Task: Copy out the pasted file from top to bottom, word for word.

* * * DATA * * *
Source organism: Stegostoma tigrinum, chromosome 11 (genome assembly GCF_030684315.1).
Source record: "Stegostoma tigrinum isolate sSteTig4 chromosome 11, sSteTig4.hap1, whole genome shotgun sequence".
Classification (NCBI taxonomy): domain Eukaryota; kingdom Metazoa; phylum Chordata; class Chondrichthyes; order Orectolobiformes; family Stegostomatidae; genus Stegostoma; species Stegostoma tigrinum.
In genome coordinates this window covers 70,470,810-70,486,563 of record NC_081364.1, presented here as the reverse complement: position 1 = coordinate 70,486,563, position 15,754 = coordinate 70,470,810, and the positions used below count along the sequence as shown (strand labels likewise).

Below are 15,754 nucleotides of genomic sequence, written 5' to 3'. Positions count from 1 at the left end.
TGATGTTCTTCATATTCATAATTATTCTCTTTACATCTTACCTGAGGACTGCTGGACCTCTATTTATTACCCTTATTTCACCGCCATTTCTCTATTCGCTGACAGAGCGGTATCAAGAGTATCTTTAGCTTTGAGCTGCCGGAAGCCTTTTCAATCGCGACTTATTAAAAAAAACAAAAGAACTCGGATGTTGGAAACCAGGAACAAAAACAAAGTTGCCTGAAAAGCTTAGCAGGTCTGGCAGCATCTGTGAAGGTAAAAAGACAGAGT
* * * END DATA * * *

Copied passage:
Source organism: Stegostoma tigrinum, chromosome 11 (genome assembly GCF_030684315.1).
Source record: "Stegostoma tigrinum isolate sSteTig4 chromosome 11, sSteTig4.hap1, whole genome shotgun sequence".
Classification (NCBI taxonomy): domain Eukaryota; kingdom Metazoa; phylum Chordata; class Chondrichthyes; order Orectolobiformes; family Stegostomatidae; genus Stegostoma; species Stegostoma tigrinum.
In genome coordinates this window covers 70,470,810-70,486,563 of record NC_081364.1, presented here as the reverse complement: position 1 = coordinate 70,486,563, position 15,754 = coordinate 70,470,810, and the positions used below count along the sequence as shown (strand labels likewise).

Below are 15,754 nucleotides of genomic sequence, written 5' to 3'. Positions count from 1 at the left end.
TGATGTTCTTCATATTCATAATTATTCTCTTTACATCTTACCTGAGGACTGCTGGACCTCTATTTATTACCCTTATTTCACCGCCATTTCTCTATTCGCTGACAGAGCGGTATCAAGAGTATCTTTAGCTTTGAGCTGCCGGAAGCCTTTTCAATCGCGACTTATTAAAAAAAACAAAAGAACTCGGATGTTGGAAACCAGGAACAAAAACAAAGTTGCCTGAAAAGCTTAGCAGGTCTGGCAGCATCTGTGAAGGTAAAAAGACAGAGT